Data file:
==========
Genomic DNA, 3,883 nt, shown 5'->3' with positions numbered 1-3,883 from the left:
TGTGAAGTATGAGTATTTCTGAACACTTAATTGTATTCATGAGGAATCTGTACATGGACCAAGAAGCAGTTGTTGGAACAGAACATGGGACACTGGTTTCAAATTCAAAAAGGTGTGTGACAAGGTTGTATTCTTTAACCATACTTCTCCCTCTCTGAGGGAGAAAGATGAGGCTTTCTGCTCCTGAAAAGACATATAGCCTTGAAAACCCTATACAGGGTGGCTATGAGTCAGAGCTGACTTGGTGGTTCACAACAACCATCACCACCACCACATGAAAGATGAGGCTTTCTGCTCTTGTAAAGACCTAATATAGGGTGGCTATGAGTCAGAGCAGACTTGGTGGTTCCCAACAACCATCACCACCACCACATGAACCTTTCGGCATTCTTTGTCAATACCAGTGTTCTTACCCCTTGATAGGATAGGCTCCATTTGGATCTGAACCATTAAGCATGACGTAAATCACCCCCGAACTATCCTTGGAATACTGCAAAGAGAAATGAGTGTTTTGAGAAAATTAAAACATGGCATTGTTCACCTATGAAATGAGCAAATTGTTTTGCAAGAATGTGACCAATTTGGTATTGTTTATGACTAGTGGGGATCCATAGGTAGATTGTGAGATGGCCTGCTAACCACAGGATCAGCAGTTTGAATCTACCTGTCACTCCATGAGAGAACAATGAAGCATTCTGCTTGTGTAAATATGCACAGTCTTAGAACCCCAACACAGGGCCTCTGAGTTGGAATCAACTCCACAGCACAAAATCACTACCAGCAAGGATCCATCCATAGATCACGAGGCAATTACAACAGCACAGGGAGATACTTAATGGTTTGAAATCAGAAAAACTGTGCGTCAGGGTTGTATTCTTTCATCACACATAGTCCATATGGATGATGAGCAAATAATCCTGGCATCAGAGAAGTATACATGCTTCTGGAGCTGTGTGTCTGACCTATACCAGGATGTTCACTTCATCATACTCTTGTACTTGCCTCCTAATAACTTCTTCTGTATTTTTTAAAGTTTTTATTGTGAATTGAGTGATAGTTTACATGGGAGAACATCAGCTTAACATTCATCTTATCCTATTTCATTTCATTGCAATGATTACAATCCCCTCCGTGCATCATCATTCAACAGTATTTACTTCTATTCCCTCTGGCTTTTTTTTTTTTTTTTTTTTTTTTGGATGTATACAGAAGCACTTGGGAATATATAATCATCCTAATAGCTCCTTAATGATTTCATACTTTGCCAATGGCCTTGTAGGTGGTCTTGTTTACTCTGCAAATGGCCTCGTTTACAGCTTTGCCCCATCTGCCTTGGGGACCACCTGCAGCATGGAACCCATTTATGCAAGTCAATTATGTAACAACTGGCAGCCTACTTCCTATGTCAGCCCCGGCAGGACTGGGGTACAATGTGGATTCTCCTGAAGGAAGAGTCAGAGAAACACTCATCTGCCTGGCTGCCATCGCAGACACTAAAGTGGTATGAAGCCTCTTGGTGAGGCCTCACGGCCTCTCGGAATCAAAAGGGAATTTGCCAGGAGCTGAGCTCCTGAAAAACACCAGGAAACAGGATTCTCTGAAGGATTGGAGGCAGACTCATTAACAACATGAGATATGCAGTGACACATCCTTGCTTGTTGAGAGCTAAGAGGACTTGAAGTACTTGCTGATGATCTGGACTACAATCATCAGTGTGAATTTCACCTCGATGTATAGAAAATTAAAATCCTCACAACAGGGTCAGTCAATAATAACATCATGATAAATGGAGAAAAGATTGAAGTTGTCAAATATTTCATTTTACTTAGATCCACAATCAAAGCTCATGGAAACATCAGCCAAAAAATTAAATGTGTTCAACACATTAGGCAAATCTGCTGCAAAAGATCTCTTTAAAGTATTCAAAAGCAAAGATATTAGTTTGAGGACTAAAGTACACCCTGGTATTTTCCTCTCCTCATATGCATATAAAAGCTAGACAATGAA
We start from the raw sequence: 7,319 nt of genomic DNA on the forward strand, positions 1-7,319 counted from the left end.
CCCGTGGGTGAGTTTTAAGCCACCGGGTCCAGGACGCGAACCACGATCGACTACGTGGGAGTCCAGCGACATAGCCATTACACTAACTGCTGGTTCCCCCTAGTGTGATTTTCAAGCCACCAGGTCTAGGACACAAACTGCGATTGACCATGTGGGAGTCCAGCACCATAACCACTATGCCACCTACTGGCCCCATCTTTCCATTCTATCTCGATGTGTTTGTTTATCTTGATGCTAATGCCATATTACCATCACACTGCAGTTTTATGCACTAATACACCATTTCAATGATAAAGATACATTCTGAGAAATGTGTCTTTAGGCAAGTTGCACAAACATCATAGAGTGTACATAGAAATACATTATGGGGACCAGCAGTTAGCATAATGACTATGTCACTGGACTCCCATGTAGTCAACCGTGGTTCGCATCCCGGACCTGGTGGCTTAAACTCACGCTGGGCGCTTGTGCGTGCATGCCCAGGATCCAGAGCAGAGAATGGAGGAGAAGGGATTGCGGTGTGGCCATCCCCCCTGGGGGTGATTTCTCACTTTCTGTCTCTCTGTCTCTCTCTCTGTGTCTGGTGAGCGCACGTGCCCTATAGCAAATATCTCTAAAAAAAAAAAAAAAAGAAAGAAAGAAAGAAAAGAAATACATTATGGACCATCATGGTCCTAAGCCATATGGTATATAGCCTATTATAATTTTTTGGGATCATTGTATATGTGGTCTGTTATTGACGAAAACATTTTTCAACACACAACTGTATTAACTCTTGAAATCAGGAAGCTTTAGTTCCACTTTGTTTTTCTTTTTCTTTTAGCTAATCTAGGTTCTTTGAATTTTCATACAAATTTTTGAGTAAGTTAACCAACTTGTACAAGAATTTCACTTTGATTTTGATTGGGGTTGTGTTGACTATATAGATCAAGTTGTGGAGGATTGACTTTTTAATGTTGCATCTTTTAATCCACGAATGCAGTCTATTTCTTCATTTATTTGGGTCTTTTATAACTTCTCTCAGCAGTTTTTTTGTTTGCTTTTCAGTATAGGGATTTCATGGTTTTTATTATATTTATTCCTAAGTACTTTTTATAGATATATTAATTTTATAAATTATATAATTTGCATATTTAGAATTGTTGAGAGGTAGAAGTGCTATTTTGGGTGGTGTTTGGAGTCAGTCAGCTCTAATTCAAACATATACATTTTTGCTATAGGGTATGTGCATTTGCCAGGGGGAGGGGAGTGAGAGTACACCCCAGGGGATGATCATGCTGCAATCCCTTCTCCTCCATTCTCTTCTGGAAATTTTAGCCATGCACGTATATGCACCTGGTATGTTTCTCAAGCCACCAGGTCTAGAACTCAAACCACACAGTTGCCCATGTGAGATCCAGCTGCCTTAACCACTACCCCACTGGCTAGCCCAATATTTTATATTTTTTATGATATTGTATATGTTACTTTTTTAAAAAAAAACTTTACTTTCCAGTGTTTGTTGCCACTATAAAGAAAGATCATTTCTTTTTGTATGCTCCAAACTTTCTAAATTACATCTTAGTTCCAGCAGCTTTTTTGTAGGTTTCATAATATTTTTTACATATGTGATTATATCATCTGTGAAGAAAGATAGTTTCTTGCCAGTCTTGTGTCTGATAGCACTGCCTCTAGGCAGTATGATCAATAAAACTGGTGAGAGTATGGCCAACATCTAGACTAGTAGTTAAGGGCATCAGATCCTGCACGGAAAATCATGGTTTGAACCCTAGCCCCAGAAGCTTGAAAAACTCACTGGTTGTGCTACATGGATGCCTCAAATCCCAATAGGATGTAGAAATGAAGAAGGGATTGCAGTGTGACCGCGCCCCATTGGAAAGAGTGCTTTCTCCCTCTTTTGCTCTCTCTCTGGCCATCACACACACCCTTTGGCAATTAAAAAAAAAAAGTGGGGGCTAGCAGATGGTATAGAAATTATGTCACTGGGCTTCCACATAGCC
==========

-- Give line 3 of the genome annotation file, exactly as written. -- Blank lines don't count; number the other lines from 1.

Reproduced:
We start from the raw sequence: 7,319 nt of genomic DNA on the forward strand, positions 1-7,319 counted from the left end.